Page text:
What’s the Earliest Evidence for Christianity? (The Answer May Surprise You) byfor The Gospel Coalition
What is the earliest historical evidence for Christianity?
Virtually all scholars today, teaching in the relevant fields of ancient history, classics, and biblical studies—from all different religious backgrounds—agree on certain bedrock facts concerning Jesus of Nazareth. To name a few: Jesus began his public ministry after being baptized by John the Baptist, he was known as a miracle worker and an exorcist, he was crucified under Pontius Pilate during the reign of Tiberius Caesar, and after Jesus’s death, beginning in Jerusalem, a number of his followers (including a former enemy, Paul) proclaimed that he appeared to them alive, raised from the dead.
This is unalterable historical bedrock.
How do we know these (or any) historical facts about Jesus and early Christianity? Primarily from the New Testament documents originally written in the first century AD. But how close can we get to Jesus of Nazareth through these sources? In other words, what is the earliest historical evidence for Christianity? The answer may surprise you.
Closer and Closer to Bedrock
Among the oldest evidence for Christianity are manuscripts like Codex Vaticanus and Codex Sinaiticus from the early fourth century AD. Constantin von Tischendorf—the Indiana Jones of New Testament manuscripts—discovered Sinaiticus at St. Catherine’s Monastery in Egypt in 1859. He later wrote that he’d saved Sinaiticus from being burned by monks who’d already cast two heaps of similar manuscripts to the flames! Tischendorf went on to call Sinaiticus “the most precious biblical treasure in existence.”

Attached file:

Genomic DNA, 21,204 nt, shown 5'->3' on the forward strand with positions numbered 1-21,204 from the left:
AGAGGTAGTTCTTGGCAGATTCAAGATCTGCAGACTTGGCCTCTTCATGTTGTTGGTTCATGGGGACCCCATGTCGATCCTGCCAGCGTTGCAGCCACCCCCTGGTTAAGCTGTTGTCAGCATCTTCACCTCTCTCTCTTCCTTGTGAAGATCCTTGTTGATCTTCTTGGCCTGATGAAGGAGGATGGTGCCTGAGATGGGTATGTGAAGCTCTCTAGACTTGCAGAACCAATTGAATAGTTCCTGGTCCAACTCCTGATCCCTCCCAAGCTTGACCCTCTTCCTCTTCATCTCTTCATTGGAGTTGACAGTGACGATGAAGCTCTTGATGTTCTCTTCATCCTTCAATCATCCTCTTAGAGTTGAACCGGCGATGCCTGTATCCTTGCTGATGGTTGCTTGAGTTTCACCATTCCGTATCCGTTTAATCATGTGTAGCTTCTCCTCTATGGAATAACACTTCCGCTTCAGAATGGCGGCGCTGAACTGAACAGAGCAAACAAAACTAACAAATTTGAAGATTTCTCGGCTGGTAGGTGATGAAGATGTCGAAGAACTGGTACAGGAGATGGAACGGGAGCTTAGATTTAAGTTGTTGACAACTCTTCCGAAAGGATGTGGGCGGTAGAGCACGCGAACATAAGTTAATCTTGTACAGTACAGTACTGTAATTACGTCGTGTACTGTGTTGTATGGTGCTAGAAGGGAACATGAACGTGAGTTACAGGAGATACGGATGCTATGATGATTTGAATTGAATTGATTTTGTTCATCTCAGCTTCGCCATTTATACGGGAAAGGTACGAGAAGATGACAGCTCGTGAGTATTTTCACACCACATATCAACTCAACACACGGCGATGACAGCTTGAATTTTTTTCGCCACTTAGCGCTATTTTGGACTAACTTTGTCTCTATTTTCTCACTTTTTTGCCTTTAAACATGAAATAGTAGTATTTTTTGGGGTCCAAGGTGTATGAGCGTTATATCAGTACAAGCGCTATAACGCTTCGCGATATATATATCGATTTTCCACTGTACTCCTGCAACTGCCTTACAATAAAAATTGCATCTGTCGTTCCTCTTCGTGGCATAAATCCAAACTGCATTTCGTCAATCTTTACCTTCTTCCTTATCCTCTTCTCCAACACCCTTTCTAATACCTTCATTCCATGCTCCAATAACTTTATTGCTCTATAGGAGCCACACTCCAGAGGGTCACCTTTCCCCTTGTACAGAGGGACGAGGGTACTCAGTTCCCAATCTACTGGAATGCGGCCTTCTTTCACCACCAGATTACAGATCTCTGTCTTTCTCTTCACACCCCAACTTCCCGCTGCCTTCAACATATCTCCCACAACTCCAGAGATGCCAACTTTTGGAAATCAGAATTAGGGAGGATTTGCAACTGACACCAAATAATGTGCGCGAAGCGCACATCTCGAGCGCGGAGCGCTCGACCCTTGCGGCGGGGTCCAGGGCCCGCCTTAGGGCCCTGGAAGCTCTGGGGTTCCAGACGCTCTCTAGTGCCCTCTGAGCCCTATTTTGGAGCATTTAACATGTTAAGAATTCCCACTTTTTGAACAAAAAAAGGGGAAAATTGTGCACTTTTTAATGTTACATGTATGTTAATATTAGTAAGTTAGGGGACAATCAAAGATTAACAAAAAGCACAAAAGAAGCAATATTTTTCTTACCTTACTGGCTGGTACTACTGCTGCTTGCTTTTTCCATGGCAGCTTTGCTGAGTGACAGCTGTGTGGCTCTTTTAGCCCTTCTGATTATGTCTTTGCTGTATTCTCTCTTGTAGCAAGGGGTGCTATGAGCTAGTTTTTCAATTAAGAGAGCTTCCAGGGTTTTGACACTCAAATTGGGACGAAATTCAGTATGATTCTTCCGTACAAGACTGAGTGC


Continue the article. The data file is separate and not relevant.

Then there are the papyri manuscripts, many of which date earlier than Sinaiticus. Among the earliest is P52, a three-inch piece of papyri with five verses from the Gospel of John (18:31–33, 37–38). This little treasure is currently dated from AD 125–175 (though others argue for a broader range).
But followers of Jesus need to be aware of another revolutionary discovery that is greater than Sinaiticus, greater than P52, greater, in my estimation, than all the archaeological discoveries combined: the discovery of the pre-Pauline creedal tradition in 1 Corinthians 15:3–7. This has been rightfully called the “pearl of great price.”
This apostolic creedal statement is unparalleled in the New Testament. In fact, it’s unparalleled in all of ancient literature. Even if nothing else had survived from the early Christian movement besides this five-verse creedal tradition, we’d still have the essence of the gospel and the historical bedrock on which Christianity stands: “This Jesus God raised up again, to which we are all witnesses” (Acts 2:32).